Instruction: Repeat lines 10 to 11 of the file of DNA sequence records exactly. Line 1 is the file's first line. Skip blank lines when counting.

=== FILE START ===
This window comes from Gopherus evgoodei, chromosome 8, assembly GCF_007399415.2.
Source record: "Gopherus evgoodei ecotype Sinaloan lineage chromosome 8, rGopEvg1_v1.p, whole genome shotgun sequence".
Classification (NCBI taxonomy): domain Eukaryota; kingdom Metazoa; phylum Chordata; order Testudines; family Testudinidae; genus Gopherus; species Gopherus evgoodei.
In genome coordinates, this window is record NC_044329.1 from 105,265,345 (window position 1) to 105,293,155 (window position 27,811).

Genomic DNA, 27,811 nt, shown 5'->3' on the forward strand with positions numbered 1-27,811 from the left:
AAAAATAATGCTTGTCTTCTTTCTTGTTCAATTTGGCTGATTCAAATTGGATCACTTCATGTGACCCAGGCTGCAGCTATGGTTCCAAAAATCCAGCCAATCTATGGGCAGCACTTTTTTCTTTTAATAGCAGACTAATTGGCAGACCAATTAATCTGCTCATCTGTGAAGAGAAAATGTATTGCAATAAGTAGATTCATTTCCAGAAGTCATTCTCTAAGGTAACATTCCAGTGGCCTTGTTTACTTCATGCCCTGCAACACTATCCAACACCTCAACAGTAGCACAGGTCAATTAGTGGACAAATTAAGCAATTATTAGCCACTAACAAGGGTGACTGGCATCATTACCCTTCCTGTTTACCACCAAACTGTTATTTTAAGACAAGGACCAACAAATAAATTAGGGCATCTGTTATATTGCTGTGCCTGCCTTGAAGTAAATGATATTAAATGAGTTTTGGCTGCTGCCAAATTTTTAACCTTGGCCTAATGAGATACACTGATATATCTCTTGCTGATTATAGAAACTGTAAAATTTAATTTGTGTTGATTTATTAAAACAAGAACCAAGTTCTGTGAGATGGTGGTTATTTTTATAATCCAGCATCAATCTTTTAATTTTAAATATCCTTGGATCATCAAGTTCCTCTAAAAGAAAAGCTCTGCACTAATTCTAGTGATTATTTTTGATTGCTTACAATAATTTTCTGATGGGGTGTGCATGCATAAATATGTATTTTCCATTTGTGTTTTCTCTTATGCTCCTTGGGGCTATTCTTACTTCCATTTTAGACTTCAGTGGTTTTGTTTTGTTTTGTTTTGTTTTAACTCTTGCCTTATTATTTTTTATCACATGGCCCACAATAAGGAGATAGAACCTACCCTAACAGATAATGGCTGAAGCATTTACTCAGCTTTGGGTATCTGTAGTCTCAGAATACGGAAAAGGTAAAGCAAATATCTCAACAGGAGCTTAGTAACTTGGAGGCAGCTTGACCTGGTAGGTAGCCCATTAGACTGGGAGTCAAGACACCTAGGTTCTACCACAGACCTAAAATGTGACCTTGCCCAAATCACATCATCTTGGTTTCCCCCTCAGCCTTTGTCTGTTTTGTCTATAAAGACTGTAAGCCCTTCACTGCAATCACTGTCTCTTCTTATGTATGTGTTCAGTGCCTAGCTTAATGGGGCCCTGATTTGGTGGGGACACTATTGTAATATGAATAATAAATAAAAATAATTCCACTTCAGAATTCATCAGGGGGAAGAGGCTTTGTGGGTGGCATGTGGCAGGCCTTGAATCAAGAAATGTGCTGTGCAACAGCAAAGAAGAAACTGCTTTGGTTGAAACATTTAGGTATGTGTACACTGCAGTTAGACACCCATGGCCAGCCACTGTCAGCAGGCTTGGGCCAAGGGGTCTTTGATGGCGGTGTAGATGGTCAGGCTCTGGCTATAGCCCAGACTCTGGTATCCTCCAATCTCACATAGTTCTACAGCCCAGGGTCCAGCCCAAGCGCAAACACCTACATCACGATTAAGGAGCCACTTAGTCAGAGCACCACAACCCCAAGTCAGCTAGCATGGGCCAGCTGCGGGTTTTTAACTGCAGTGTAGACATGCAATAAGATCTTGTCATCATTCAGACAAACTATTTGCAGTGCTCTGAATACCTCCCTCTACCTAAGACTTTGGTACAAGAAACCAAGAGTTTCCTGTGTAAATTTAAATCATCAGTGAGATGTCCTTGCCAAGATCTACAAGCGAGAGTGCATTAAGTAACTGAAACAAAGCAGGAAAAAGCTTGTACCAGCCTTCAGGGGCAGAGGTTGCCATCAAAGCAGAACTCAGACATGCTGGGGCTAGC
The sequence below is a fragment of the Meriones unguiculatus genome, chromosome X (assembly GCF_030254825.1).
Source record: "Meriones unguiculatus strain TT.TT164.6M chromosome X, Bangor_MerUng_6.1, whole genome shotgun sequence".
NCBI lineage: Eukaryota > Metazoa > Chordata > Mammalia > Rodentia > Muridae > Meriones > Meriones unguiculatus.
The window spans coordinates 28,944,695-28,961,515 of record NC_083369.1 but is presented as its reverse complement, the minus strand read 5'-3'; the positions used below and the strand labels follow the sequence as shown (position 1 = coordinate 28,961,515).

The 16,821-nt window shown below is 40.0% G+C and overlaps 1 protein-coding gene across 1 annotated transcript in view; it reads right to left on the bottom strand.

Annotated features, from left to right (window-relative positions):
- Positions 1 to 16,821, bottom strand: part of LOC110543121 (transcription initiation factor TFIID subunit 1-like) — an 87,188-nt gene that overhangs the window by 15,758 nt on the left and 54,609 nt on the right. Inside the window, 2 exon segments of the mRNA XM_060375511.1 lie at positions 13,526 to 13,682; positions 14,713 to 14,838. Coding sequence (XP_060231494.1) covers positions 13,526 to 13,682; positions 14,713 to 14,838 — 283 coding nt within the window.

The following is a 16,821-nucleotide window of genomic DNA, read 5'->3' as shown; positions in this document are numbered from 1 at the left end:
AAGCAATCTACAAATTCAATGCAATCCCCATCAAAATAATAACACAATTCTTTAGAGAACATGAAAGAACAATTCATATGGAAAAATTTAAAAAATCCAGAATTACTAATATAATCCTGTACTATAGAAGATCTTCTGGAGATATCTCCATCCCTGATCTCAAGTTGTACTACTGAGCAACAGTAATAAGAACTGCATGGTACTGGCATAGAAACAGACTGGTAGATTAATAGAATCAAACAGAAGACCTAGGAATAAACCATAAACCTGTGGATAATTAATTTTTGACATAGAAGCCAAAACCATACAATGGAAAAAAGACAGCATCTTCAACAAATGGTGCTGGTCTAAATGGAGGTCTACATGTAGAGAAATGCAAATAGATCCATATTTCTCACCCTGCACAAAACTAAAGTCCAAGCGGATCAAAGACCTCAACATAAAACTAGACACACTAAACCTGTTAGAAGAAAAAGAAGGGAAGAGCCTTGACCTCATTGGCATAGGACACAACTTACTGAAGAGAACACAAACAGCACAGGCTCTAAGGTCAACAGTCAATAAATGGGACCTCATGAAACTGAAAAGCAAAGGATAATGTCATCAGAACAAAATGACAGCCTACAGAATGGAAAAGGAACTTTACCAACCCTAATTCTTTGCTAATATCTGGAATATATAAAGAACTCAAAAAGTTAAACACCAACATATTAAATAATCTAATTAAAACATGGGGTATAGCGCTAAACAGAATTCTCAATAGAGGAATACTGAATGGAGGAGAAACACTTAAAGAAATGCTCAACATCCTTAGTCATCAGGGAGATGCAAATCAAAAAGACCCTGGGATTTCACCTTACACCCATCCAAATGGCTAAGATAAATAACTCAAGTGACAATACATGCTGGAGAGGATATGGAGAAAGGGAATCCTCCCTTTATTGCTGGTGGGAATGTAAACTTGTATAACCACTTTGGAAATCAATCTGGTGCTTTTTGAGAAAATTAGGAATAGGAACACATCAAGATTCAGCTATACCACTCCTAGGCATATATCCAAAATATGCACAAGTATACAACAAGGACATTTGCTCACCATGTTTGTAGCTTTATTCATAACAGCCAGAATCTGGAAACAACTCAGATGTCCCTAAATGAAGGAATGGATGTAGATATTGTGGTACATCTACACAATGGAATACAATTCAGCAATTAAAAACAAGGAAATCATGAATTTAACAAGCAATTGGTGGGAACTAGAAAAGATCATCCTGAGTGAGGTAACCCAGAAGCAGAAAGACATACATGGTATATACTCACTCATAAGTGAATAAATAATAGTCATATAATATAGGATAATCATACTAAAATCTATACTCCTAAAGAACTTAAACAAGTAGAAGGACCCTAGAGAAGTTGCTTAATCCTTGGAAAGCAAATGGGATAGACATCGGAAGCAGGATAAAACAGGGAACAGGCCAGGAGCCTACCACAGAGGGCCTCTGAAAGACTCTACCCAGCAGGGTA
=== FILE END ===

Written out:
The window spans coordinates 28,944,695-28,961,515 of record NC_083369.1 but is presented as its reverse complement, the minus strand read 5'-3'; the positions used below and the strand labels follow the sequence as shown (position 1 = coordinate 28,961,515).

The 16,821-nt window shown below is 40.0% G+C and overlaps 1 protein-coding gene across 1 annotated transcript in view; it reads right to left on the bottom strand.